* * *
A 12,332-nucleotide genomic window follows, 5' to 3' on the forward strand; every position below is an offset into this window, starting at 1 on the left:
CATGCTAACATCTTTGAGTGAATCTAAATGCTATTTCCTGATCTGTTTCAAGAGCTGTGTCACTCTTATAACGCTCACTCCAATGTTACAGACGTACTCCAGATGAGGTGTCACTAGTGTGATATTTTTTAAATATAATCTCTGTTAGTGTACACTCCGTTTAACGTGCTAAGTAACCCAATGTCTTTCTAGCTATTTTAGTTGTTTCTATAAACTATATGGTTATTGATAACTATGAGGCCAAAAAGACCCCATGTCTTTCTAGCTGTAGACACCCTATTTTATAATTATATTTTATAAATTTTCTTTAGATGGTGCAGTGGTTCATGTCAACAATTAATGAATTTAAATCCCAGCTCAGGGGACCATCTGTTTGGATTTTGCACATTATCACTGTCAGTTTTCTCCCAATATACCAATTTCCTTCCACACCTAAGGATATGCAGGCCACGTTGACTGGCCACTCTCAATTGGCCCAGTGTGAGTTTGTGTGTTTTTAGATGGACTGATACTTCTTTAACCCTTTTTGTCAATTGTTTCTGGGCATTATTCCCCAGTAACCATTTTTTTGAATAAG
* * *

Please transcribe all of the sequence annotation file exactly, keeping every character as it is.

A 12,332-nucleotide genomic window follows, 5' to 3' on the forward strand; every position below is an offset into this window, starting at 1 on the left:
CATGCTAACATCTTTGAGTGAATCTAAATGCTATTTCCTGATCTGTTTCAAGAGCTGTGTCACTCTTATAACGCTCACTCCAATGTTACAGACGTACTCCAGATGAGGTGTCACTAGTGTGATATTTTTTAAATATAATCTCTGTTAGTGTACACTCCGTTTAACGTGCTAAGTAACCCAATGTCTTTCTAGCTATTTTAGTTGTTTCTATAAACTATATGGTTATTGATAACTATGAGGCCAAAAAGACCCCATGTCTTTCTAGCTGTAGACACCCTATTTTATAATTATATTTTATAAATTTTCTTTAGATGGTGCAGTGGTTCATGTCAACAATTAATGAATTTAAATCCCAGCTCAGGGGACCATCTGTTTGGATTTTGCACATTATCACTGTCAGTTTTCTCCCAATATACCAATTTCCTTCCACACCTAAGGATATGCAGGCCACGTTGACTGGCCACTCTCAATTGGCCCAGTGTGAGTTTGTGTGTTTTTAGATGGACTGATACTTCTTTAACCCTTTTTGTCAATTGTTTCTGGGCATTATTCCCCAGTAACCATTTTTTTGAATAAG